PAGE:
German Development Minister Dirk Niebel believes that business is the key to combating hunger. One new cooperation deal between German firms and multi-billionaire Bill Gates is set to accelerate rice production in Asia.
It was the kind of meeting that German Development Minister Dirk Niebel relishes. He held talks on Tuesday (29.1.2013) with Microsoft founder Bill Gates. The software billionaire and now co-chairman of the Bill and Melinda Gates Foundation came to Berlin to talk to the minister and representatives of food and agriculture industries about cooperative projects in the fight against global hunger.
Niebel was visibly satisfied with the meeting, which aimed to agree on how the integration of business and developmental policies could help the world's 2 billion undernourished people.
Reducing dependence on markets
"Together, we will advance the supply chain of basic foodstuffs like rice and potatoes, by reducing the dependence of small farmers on international agrarian markets," said Niebel.
At the meeting, the German Development Ministry, the Gates Foundation, and the 35 German and international companies agreed to make 80 million euros ($108 million) available to various projects. Of that, the Gates Foundation and the ministry are contributing 20 million euros each, and the rest is to come from industry, including companies like chemical giant BASF, seed specialists Syngenta, pesticide manufacturer Bayer CropScience, all of whom have been members of the "German Food Partnership" since last year.
Together, they intend to invest in agriculture production in rural regions in order to overcome malnourishment and hunger. Fourteen million euros will flow into the development of the cashew sector in West Africa, 23 million euros will go to expand tuber production in sub-Saharan Africa, and around 52 million will go into sustainable cotton production in nine developing countries in Africa.
Bill Gates' intention is to turn import countries into true agricultural exporters, something he illustrated using Nigeria as an example. "That country should really be able to provide enough rice for itself, but it still imports it by the ton, because it lacks the education, the right seed, and pesticides," he said.
More and better rice for Asia
The solution was based on cooperation, said Gates. One project, founded through the cooperation of Indonesia, Vietnam, Thailand and the Philippines, is to help improve the quality of rice production and serve as a model for the rest of the world. With a financial contribution of around 8 million euros, the Asian-German Better Rice Initiative (AGBRI) is to implement measures that will hopefully increase the basic nutritional value of rice.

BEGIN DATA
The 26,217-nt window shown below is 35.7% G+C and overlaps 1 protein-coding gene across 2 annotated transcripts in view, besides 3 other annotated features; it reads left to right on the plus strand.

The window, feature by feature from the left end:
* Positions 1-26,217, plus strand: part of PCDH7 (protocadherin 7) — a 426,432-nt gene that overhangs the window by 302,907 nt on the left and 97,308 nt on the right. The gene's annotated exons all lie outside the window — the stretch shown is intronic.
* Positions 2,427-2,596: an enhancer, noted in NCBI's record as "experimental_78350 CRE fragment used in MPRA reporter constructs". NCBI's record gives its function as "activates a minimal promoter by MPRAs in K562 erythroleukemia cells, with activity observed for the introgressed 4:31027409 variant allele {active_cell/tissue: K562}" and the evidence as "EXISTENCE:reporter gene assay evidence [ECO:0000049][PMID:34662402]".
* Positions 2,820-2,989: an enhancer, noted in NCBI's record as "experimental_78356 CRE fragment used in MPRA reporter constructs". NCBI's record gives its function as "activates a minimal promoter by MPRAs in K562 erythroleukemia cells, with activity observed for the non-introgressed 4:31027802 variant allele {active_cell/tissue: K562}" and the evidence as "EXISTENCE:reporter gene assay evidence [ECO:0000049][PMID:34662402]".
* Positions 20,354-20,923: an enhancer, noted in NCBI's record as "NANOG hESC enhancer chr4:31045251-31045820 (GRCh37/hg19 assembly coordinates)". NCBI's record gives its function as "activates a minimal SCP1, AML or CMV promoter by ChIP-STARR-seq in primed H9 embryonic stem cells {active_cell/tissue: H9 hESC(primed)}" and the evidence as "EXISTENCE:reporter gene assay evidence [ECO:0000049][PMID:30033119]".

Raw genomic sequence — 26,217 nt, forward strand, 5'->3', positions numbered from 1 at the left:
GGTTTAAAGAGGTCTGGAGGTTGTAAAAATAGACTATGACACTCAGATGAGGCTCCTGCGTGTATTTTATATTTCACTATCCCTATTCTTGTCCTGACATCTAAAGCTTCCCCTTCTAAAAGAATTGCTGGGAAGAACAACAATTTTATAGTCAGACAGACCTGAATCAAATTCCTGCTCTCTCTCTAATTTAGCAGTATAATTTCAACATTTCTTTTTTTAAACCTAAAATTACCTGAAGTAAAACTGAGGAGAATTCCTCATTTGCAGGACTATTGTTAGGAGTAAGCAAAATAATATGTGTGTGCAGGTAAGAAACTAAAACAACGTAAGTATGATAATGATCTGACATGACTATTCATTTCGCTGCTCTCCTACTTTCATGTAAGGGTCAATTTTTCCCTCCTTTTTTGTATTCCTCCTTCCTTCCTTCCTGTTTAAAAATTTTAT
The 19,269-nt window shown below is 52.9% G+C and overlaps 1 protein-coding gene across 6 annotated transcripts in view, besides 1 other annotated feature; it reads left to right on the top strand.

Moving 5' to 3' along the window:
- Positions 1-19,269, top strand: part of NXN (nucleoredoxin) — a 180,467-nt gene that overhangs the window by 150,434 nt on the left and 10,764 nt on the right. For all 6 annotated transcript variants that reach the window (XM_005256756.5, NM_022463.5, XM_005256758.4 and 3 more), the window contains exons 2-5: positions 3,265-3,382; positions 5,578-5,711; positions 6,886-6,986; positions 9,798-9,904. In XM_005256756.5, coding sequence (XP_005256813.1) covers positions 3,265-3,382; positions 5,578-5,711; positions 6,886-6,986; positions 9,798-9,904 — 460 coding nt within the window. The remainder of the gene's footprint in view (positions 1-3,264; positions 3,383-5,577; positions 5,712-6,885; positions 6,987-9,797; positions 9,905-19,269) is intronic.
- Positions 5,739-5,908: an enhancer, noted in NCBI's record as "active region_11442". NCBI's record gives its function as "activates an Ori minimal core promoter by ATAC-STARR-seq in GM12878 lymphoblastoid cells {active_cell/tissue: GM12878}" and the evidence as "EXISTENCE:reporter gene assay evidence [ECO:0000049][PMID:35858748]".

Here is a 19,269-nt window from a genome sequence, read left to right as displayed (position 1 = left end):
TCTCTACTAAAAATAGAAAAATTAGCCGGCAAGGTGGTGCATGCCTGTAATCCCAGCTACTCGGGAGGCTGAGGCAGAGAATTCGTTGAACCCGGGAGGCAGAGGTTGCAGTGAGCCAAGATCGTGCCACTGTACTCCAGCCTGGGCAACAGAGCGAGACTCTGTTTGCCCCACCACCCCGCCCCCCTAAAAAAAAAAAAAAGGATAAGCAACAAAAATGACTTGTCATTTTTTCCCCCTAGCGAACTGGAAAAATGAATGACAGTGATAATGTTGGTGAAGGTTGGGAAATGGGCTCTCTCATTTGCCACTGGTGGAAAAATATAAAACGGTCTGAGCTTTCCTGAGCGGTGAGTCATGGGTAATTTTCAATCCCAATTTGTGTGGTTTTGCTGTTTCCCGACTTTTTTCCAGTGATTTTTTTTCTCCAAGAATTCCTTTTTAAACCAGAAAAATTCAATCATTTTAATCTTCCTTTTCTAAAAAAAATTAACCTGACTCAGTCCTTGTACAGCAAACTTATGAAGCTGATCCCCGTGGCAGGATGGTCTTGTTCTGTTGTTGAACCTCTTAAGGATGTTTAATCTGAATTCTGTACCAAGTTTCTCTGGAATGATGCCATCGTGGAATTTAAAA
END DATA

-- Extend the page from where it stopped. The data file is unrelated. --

"It is completely unacceptable that one in three children in the world cannot fulfill their potential because they lack certain vitamins and minerals," said Liam Condon, board director at Bayer CropScience. For that reason, he said he was committed to improving the total production cycle of rice through better husbandry, better-trained farmers, higher seed quality, and better water management. "Exactly this kind of cooperation between private business and the public sector will clear the path to a green revolution," he added.
Selling GM food?
But German Green party parliamentarian Thilo Hoppe said he believes this alliance against hunger is mainly about finding new markets for "large agriculture corporations." He claims that many of the companies involved, including Bayer CropScience, BioAnalyt, Royal DSM, Lemken & Co., and Syngenta Germany, have a major interest in selling genetically modified seeds. This, Hoppe said, will make small farmers in developing countries dependent on corporations and drive them into a debt cycle.
Bill Gates vehemently denied this. "What we are trying to do here with cotton, cashew, and other kinds of basic food production does not involve any genetically-modified plants," he said.
But Gates said his organization certainly does invest in research into green genetic engineering, in order to give countries the option of buying the seed if they want.
"That was not the case in our previous projects," added Niebel, who said he believes the research work carried out by agricultural companies plays a very important role. "We no longer just talk about the quantity of food - nowadays we talk about the quality too. And I think that's a good development."
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